Building on The Strengths
Often the focus and emphasis is on the weaknesses of a child with special needs. This is a common occurrence for the child with poor social skills, communication skills, learning disabilities, and/or any other disability. This is especially true of a child with unacceptable behavior related to a disability.
Children with disabilities already feel they are different. It is up to us to teach all children that different is not bad, and that each of us has special strengths. We can help that process along by showcasing each child's special strengths and interests.
Years of remedial effort are often spent trying to fix the deficit or weakness, rather than capitalizing on the strengths. In other words, if a child can't read, hours are spent teaching that child with methods that didn't work in the first place. More time, or holding a child back to teach hime once more in a way he does not understand is not likely to result in improvement. Understanding learning styles is crucial to success.
A child acting out is frequently a sign of frustration over failure or perceived failure. If a child cannot learn the way he or she is taught, that child might as well be in a foreign language class. Boredom, frustration, a sense of failure, can all lead to unacceptable behaviors.
When inappropriate behaviors are addressed, the team should first consider whether a child is progressing academically, and if not, why not.
Unacceptable behaviors can get in the way of teaching to a child's strengths. Punishment may reduce or eliminate a behavior temporarily, but does not provide stepping stones to more appropriate and acceptable behavior. Those behaviors should be addressed in a positive way. There are sometimes triggers for behaviors that when identified and eliminated result in dramatic reduction of unacceptable behaviors. Interestingly, focusing and building on a child's strengths can lead to a reduction in poor behavior as well.
If there are behavior issues, parents can consider requesting a functional behavior assessment to help identify the triggers for inappropriate behaviors and to address the behaviors.
Islands of Competence
Child psychologist and recognized authority on ADHD, Dr. Robert Brooks, developed the term "islands of competence" in reference to these areas of strength. I interpret his concept in the following way:
Everyone has strengths, but sometimes they're not obvious. We must find those areas of strength and build on them. Every person must feel they are making a contribution to their environment. If we accept both these concepts, the obvious thing to do is to build upon them. Every child must feel important and every child must taste success.
Explore such areas as sports, the arts, and hobbies, to identify a child's strengths.
If your child does not have an obvious area of interest, explore every possibility, be it in the arts, sports, collecting bugs, photography, solving puzzles, mechanical inclinations, anything of interest that is creative and stimulating for him or her. An IEP team and instructional staff can always incorporate ways to see that a child has an opportunity make a presentation, have a display, or showcase an interest and ability in some fashion. Such opportunities can build confidence, self esteem, and a sense of community for a child to connect to peers.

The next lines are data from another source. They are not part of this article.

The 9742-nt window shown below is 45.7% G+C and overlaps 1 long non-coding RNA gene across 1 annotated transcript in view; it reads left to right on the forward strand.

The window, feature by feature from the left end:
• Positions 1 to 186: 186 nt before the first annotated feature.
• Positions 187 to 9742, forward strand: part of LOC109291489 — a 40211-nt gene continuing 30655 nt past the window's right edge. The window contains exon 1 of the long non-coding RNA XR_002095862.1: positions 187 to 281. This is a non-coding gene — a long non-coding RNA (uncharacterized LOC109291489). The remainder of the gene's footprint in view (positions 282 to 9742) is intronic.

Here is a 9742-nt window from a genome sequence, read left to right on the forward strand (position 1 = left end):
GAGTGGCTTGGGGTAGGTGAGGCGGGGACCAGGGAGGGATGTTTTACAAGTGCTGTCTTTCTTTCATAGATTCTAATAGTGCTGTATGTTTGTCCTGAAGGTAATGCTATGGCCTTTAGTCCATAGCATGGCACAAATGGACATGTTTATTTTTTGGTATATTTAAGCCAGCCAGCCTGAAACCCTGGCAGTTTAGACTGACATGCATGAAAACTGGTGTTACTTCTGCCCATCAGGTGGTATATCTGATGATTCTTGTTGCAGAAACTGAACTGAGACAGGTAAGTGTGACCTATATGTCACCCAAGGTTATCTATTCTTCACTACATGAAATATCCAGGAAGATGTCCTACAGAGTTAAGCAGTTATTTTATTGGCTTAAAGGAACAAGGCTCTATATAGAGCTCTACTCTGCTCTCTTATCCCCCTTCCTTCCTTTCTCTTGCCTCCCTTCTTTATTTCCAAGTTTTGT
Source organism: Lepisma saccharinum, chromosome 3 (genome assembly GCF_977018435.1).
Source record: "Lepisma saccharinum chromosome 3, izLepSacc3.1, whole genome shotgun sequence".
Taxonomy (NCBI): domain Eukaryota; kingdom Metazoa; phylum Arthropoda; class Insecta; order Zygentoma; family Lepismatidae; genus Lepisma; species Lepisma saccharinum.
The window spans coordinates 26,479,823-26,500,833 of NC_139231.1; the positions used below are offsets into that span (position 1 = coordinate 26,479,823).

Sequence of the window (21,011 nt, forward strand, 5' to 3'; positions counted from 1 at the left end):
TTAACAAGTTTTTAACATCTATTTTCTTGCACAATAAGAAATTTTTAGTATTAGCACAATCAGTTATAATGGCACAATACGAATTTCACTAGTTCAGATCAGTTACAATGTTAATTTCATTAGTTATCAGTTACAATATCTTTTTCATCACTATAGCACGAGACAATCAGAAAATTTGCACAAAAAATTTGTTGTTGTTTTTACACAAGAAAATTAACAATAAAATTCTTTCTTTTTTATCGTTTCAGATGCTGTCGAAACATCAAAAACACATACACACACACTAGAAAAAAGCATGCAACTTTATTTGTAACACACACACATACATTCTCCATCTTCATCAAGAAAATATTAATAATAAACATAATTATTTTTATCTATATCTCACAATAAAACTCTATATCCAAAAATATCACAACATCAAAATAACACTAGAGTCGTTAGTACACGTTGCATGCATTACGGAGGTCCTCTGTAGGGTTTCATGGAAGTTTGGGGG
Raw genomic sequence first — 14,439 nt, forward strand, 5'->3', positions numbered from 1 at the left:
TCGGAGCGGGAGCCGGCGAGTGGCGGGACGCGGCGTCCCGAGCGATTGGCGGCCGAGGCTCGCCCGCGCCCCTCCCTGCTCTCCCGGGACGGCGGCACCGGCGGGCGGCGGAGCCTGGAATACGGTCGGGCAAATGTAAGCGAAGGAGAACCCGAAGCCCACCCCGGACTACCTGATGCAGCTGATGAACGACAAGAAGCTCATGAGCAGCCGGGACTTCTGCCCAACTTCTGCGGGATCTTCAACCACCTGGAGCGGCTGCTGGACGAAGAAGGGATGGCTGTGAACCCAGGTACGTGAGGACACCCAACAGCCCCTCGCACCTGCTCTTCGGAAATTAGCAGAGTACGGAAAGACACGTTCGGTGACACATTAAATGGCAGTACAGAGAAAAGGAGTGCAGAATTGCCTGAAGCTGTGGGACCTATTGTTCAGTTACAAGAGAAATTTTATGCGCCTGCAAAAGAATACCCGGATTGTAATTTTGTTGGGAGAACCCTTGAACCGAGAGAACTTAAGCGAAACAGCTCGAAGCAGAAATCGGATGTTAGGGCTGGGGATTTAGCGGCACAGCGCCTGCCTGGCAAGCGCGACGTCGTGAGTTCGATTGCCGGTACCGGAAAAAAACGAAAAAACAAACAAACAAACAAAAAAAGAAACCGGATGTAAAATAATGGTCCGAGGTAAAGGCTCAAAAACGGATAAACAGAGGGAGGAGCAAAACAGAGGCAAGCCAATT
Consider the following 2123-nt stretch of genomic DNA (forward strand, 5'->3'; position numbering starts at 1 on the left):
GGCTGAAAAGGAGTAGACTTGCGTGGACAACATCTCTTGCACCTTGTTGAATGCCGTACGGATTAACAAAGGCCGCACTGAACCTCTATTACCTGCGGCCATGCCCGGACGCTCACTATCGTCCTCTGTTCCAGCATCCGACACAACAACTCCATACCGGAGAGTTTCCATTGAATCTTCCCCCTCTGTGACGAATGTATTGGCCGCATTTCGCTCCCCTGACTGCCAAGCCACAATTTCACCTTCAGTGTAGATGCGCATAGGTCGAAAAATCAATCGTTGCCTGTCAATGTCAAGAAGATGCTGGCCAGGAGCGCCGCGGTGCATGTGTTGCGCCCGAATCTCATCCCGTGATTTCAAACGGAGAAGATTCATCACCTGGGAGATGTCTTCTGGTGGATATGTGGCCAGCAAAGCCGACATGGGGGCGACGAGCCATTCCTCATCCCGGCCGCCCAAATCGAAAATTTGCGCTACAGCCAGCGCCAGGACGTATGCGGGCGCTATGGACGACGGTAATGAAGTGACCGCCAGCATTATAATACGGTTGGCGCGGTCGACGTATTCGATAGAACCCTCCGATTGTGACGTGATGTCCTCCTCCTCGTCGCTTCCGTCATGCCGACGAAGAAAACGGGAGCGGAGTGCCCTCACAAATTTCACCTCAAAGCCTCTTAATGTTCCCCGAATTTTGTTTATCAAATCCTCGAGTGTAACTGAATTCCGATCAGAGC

A daily job at school
Once academic needs are determined and appropriate services are in place, it's extremely important to begin building self-confidence and self-reliance. It is essential to have a concerted effort both at home and at school, with clear communication between the school officials and the parents. Dr. Brooks insisted that each of his young patients have a special job at school in an area related to the child's interests and needs. It can be something like feeding pets or assisting with a classroom chore, just something that is a regular job. The job does not need to be time consuming. Ten minutes a day can work. Accommodating this need can take creativity and ingenuity, but it's essential. Dr. Brooks believes everyone needs to feel they are making a contribution to their environment.
When schools cooperate in this approach, they find that children feel important when they are singled out for a special responsibility even if it is only for 10 minutes a day. Inappropriate behaviors often diminish or disappear when a child feels recognized and valued for his contribution. The child walks taller, gains self-confidence, and has a more positive outlook.
Sadly, the child with a disability that impacts behavior and social skills is often the last child picked to help out with different tasks. In reality, it's one of the single most effective tools to help your child gain self-confidence, and should be included as a need, not a reward. Just a 10 minute job at school can make a world of difference.
Test the knowledge, not the disability
The IEP team can arrive at some creative solutions to help support a child's weaknesses with modifications/accommodations. More time and energy is then spent on learning, rather than compensating for a deficit. For instance, a child who is easily distracted and/or has difficulty getting thoughts down on paper, often improves dramatically if allowed to write assignments on the computer. There are many steps in the brain, arm, and hand that must work in harmony in order to write successfully. Any misfires in that complicated process can cause short circuits that interfere with writing performance. The computer has been phenomenal in helping a child become a successful writer.
An IEP can include designated accommodations and/or work modifications if they mean progress for a child.
Information at this site is not to be considered legal advice.